Sounds like an 'open source' tool but did it protect the user's and creator's rights? interesting another good book to check.

I have been studying Heim’s multidimensional (Quantum) theory lately as it has been one of the more recent topics for FTL (faster then light travel). A lattice(grid)like Metron 6-dimensions for a ‘Unified Field Theory’. Now this makes the masses more correct then ever but still not perfect. The reason this theory is so exciting is that it doesn’t chase other goals, I think in Quantum Mechanics or String theory, of trying to use infinite numbers and settles on a round number for extreme accuracy yet not perfection.

I think if FTL was possible it doesn’t necessarily mean we could do the God trot like viewing everything and everyone instantly.
The reason I think making stuff ‘free to all’ ,if they want it, is good is that it would firstly allow for a allot of possibilities by combining our wills together to do this safely. A standards approach would be turning the lights off without trying to close the curtain.
So turning the lights off/on is great. Choice.
Also, I don’t think we will very much be like God completely and achieve complete omniscience with ourselves because I believe that we are innately required to combine forces with other beings to achieve that type of power and not every being in the universe can all think the same way all the time, although some of the time to achieve great things. So that type of God power can be present but only with true freedom or love I guess. So it’s kind of like we have the ‘hive mind’ approach to survive but it’s messy besides.
I think freedom comes with responsibility.
52
Bernie Kelly
01-20-2006
09:49 AM ET (US)
No, I really was talking about the Baxter / Clarke book. Having now been enlighted by wikipedia (hadn't been aware of the Bob Shaw story, "slow glass" etc - shame on me), I suppose that Baxter & Clarke were giving Bob Shaw a nod. I don't know how similar the two stories are.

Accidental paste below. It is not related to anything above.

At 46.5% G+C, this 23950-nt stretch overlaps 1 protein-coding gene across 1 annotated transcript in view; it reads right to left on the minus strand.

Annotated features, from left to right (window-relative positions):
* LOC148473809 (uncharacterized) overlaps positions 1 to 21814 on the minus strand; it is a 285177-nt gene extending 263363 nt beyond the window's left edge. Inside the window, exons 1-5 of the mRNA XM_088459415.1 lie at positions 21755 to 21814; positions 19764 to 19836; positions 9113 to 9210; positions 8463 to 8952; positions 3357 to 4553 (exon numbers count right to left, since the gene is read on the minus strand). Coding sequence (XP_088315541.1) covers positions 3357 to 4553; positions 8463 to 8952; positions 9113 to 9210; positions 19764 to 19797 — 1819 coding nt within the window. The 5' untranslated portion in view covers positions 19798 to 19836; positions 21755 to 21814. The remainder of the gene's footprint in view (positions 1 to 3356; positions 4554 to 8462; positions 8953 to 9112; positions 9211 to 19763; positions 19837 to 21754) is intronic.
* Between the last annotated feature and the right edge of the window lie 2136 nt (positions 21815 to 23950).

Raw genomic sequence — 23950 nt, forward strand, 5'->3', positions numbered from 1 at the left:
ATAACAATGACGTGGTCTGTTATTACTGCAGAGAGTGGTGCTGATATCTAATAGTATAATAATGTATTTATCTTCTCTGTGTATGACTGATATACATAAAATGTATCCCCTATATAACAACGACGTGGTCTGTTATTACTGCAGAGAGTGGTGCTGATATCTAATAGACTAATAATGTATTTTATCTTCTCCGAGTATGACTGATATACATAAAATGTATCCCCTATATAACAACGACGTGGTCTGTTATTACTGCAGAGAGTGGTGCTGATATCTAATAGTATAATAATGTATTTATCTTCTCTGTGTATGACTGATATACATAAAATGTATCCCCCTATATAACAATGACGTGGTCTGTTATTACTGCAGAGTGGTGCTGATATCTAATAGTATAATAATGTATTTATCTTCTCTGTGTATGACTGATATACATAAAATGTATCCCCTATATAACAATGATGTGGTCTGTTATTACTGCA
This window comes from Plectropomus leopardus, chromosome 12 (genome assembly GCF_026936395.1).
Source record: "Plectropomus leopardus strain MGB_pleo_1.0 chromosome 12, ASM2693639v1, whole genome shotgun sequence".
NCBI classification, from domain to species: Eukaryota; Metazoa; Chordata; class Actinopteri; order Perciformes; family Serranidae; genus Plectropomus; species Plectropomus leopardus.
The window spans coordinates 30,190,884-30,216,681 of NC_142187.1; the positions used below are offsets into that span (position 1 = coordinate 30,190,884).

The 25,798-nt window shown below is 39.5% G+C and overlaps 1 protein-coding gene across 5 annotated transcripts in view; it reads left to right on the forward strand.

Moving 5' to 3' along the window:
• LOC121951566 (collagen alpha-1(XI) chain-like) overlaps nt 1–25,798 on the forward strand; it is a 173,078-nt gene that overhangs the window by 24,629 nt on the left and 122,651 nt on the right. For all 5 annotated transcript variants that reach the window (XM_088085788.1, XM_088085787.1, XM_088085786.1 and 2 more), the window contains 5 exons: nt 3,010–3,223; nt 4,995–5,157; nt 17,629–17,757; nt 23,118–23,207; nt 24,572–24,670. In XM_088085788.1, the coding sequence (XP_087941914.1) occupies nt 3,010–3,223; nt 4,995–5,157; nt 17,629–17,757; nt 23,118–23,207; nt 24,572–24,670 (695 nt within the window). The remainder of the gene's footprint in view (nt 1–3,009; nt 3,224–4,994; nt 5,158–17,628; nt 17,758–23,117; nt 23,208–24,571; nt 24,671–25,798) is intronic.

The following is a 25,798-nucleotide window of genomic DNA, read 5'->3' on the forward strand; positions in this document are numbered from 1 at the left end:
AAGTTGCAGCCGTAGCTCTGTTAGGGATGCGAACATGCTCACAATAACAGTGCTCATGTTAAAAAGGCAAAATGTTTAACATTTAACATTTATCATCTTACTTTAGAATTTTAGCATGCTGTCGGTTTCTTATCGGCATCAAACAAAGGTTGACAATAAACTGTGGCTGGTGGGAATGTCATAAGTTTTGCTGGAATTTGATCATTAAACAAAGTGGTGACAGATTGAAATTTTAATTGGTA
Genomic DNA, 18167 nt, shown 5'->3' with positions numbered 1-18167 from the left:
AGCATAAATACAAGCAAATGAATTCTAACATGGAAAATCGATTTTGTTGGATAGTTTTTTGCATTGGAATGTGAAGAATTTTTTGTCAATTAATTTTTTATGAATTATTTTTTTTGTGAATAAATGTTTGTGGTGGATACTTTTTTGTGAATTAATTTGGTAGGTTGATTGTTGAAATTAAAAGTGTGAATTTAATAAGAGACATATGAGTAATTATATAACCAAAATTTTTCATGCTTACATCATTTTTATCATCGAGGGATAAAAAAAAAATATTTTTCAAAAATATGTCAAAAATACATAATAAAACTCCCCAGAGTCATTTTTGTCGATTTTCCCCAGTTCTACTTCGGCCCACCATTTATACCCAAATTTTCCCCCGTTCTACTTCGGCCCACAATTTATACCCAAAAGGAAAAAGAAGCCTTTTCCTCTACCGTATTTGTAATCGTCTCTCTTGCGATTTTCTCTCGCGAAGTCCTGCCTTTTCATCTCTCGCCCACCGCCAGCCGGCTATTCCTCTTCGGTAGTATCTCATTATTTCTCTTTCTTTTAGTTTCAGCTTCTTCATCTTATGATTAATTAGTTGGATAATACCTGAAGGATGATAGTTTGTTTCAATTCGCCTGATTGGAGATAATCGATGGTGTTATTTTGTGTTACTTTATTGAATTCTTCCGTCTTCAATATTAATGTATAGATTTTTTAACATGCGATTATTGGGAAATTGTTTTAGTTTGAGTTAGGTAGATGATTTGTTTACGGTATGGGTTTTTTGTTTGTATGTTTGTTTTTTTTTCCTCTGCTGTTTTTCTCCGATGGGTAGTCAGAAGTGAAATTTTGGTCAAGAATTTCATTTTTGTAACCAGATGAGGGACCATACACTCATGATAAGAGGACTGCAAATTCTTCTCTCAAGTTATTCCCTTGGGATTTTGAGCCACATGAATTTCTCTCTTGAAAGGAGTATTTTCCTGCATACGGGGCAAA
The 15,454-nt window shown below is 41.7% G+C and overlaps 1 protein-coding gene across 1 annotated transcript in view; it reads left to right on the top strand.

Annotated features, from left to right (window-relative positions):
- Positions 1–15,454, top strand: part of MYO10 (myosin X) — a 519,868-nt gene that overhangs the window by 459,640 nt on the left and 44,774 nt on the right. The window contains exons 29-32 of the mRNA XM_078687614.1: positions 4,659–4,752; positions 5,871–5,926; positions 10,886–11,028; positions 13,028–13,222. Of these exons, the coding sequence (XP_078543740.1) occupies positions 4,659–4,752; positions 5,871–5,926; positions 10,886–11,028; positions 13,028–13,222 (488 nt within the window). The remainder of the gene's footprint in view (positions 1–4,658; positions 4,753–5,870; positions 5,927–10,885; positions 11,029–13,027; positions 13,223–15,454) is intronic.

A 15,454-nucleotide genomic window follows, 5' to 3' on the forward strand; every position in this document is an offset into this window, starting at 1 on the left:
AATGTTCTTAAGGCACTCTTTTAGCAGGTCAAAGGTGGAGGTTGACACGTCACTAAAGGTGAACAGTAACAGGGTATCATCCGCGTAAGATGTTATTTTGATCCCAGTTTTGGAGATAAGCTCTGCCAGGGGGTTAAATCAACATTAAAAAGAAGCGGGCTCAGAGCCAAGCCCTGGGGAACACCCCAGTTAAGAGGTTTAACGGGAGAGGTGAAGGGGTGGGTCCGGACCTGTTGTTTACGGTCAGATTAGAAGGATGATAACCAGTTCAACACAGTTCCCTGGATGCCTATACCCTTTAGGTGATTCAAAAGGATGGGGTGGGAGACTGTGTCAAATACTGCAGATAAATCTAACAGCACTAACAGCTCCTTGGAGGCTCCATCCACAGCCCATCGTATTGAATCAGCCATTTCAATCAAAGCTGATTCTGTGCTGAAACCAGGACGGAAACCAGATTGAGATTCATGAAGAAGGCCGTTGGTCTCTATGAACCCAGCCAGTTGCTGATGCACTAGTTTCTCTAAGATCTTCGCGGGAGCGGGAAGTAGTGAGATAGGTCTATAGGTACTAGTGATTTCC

In B&C's story I liked what they did with the inevitable changes to peoples' attitudes to privacy - no point in shutting the curtains any more, but turning the lights off should work...
51
Charlie StrossPerson was signed in when posted
01-20-2006
08:31 AM ET (US)
Are you sure you're not confusing that with the Bob Shaw novel/fix-up of that name (based around the Hugo and Nebula shortlisted story "The Light of Other Days")?
50
Bernie Kelly
01-20-2006
07:05 AM ET (US)
Bit late to chip in, but people might be interested in "The Light of Other Days" by Stephen Baxter / Arthur C Clarke. As far as I remember, it posits a device (some sort of wormhole jobby) which in its final iteration allows the user to observe any point in space, at any point in time. Because the technology becomes cheaply available, anyone can check out any event, any person, etc. As I recall they did an interesting job of working out the implications of this.
Like The Demolished Man, I guess (haven't read it), except the tools for privacy invasion / truth determination (depending on your point of view!) are freely available to all. Fun story.
49
Mark
01-12-2006
11:25 AM ET (US)
Roads? in the future there are no roads.

Ah don't trust the government signs ;) Actually the recent book Market Forces by Richard K Morgan probably is good for this talk as it displays highway GPS car battles. Not sure about pedestrians though. I haven't read this but I am just reading only recent stuff lately and probably not as well read as allot of people here yet : )